Newly published research shows the type of antisemitic disinformation most experienced online by New Zealand Jewry is anti-Israel or anti-Zionist in nature. Israel Institute of New Zealand co-director, Dr David Cumin, says this is unsurprising but still disturbing.
“The results, unfortunately, match our experience and what we see around the world. New Zealand is not immune to the lies spread about Jews and Israel. The amount of disinformation relating to Israel and Jews online is pernicious and a major part of the reason IINZ exists.”Dr David Cumin
More than half of the 102 Jewish New Zealanders who responded said they had been exposed to antisemitc mis/disinformation of an anti-Israel or anti-Zionist nature online in the past year. This compares with 27% of respondents reportedly seeing tropes about Jews and money in the past 3 years and less than one quarter of respondents identifying as being exposed to other forms of antisemitic mis/disinformation online. Dr Cumin says this research, conducted by Humanity Matters, triangulates with a larger, more comprehensive survey commissioned last year by the New Zealand Jewish Council.
“The high levels of anti-Israel antisemitic disinformation reported by the Jewish community surveyed aligns closely with the nationwide survey of New Zealanders done last year. That research showed that more Kiwis held anti-Israel antisemitic views than classical antisemitic views, in general.”Dr David Cumin
The New Zealand Jewish Council commissioned a nationwide survey of more than 1,000 New Zealaders in 2021 which found that 63% of New Zealanders agree with at least one antisemitic view and 6% hold nine or more antisemitic views out of the 18 questions posed. There was more agreement with antisemitic statments that were anti-Israel in nature, compared with classic antisemitic tropes. And a significant proportion of the population were unsure about some statements, including 48% of New Zealanders saying they didn’t know if the State of Israel has every right to exist as a majority Jewish state.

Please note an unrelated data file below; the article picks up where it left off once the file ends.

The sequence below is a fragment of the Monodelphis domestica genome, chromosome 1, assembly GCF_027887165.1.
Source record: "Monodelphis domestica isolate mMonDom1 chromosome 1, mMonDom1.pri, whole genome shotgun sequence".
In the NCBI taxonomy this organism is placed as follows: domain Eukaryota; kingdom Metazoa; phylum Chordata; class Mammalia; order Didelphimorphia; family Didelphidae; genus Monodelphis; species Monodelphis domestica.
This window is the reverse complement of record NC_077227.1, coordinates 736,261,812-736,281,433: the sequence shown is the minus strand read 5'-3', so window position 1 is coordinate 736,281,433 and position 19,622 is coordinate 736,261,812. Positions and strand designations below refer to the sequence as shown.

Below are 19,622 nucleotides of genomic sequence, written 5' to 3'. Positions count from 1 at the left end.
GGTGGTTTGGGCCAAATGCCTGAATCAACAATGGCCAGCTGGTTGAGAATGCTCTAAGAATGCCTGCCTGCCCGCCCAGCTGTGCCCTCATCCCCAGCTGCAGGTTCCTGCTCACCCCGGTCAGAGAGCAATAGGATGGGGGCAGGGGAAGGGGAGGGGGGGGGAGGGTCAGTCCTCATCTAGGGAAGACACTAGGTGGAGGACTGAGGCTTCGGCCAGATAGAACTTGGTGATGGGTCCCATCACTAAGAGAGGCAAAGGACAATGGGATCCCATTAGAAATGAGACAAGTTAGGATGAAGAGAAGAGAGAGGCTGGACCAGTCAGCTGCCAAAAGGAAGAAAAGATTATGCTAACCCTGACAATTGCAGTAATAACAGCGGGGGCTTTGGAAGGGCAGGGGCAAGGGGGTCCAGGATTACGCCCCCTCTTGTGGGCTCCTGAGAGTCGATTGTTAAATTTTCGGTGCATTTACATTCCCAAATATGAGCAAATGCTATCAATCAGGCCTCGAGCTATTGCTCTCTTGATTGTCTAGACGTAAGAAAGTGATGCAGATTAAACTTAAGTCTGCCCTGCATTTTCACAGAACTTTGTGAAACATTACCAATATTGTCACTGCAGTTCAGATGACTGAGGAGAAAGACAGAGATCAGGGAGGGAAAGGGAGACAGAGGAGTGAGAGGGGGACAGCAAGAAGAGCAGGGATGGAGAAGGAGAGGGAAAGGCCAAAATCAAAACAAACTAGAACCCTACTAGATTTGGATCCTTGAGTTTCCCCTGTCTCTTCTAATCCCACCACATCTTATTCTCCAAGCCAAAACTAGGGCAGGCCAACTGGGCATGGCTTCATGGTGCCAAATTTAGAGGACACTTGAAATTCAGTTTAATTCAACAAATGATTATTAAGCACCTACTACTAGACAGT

“The emerging picture seems to be that there is a general lack of knowledge about Israel, and that there are small but very vocal groups that spread harmful disinformation. IINZ has exposed some of these groups in New Zealand – some connected to terror organisations and that have MPs who affiliate with them. When respected, elected leaders participate in disinformation campaigns, the harmful effects are amplified.”Dr David Cumin
New Zealand Prime Minister, Jacinda Ardern, was exposed as a member of one anti-Israel group but claimed she was added without her knowledge and distanced herself from them when IINZ brought the widespread antisemitism on their page to her attention.
However, a senior Labour MP, Dr Duncan Webb, remains a member of another group that frequently shares disinformation and tolerates antisemitism indistinguishable from far-right antisemitism. Dr Webb has also been condemned by the New Zealand Jewish Council for promoting the Boycott, Divestment and Sanctions (BDS) campaign, that the German government has likened to the Nazi boycott of Jews; and in 2019 he suggested that the US anti-discrimination laws were only passed because of “a strong Zionist Jewish lobby”.
“It is deeply disappointing that a New Zealand political party that claims to be against all racism would tolerate MPs’ ongoing egregious actions. It is even more disappointing that our Prime Minister would turn a blind eye to this disinformation while lecturing about the dangers at the UN and urging other countries to act.”Dr David Cumin
Prime Minister Ardern’s United Nations speech likened disinformation to weapons of war and suggested the Christchurch Call to Action, that works with social media companies to prevent violent extremist and terror content, was just a begining step. However, Dr Cumin is worried about this approach.
“Government censorship is not the solution. There is the potential for overreach and abuse of such laws, as we’ve seen through history. A much better approach would be for the Prime Minister to speak out against the disinformation – at least before reaching to legislation – and to promote truthful narratives. That is why IINZ exists and, sadly, it seems we will need to exist for some time yet.”Dr David Cumin